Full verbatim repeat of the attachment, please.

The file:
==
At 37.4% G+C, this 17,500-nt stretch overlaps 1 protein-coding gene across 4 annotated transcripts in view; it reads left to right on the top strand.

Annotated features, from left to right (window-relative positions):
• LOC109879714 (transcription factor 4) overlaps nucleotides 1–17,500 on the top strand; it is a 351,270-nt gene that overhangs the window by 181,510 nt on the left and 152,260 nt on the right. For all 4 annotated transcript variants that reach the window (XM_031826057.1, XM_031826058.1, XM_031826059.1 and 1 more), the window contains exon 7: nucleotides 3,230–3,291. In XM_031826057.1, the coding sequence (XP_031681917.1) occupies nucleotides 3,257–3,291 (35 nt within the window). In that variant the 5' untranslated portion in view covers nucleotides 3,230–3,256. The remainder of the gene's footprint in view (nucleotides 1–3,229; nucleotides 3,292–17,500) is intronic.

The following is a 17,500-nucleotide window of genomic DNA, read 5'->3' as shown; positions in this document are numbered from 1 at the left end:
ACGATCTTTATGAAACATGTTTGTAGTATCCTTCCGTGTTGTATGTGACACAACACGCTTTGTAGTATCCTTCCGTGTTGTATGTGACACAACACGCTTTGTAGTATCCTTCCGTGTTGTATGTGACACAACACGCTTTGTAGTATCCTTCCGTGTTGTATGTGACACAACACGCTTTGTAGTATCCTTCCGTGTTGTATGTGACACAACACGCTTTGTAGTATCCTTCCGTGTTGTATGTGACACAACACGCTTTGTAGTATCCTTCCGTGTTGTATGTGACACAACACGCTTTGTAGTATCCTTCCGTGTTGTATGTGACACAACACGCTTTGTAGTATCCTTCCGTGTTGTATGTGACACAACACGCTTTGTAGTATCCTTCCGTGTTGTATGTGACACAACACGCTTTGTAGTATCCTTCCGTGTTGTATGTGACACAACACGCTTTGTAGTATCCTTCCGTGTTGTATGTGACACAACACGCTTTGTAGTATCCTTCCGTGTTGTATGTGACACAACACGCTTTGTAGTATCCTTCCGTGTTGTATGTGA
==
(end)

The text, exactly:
At 37.4% G+C, this 17,500-nt stretch overlaps 1 protein-coding gene across 4 annotated transcripts in view; it reads left to right on the top strand.

Annotated features, from left to right (window-relative positions):
• LOC109879714 (transcription factor 4) overlaps nucleotides 1–17,500 on the top strand; it is a 351,270-nt gene that overhangs the window by 181,510 nt on the left and 152,260 nt on the right. For all 4 annotated transcript variants that reach the window (XM_031826057.1, XM_031826058.1, XM_031826059.1 and 1 more), the window contains exon 7: nucleotides 3,230–3,291. In XM_031826057.1, the coding sequence (XP_031681917.1) occupies nucleotides 3,257–3,291 (35 nt within the window). In that variant the 5' untranslated portion in view covers nucleotides 3,230–3,256. The remainder of the gene's footprint in view (nucleotides 1–3,229; nucleotides 3,292–17,500) is intronic.

The following is a 17,500-nucleotide window of genomic DNA, read 5'->3' as shown; positions in this document are numbered from 1 at the left end:
ACGATCTTTATGAAACATGTTTGTAGTATCCTTCCGTGTTGTATGTGACACAACACGCTTTGTAGTATCCTTCCGTGTTGTATGTGACACAACACGCTTTGTAGTATCCTTCCGTGTTGTATGTGACACAACACGCTTTGTAGTATCCTTCCGTGTTGTATGTGACACAACACGCTTTGTAGTATCCTTCCGTGTTGTATGTGACACAACACGCTTTGTAGTATCCTTCCGTGTTGTATGTGACACAACACGCTTTGTAGTATCCTTCCGTGTTGTATGTGACACAACACGCTTTGTAGTATCCTTCCGTGTTGTATGTGACACAACACGCTTTGTAGTATCCTTCCGTGTTGTATGTGACACAACACGCTTTGTAGTATCCTTCCGTGTTGTATGTGACACAACACGCTTTGTAGTATCCTTCCGTGTTGTATGTGACACAACACGCTTTGTAGTATCCTTCCGTGTTGTATGTGACACAACACGCTTTGTAGTATCCTTCCGTGTTGTATGTGACACAACACGCTTTGTAGTATCCTTCCGTGTTGTATGTGA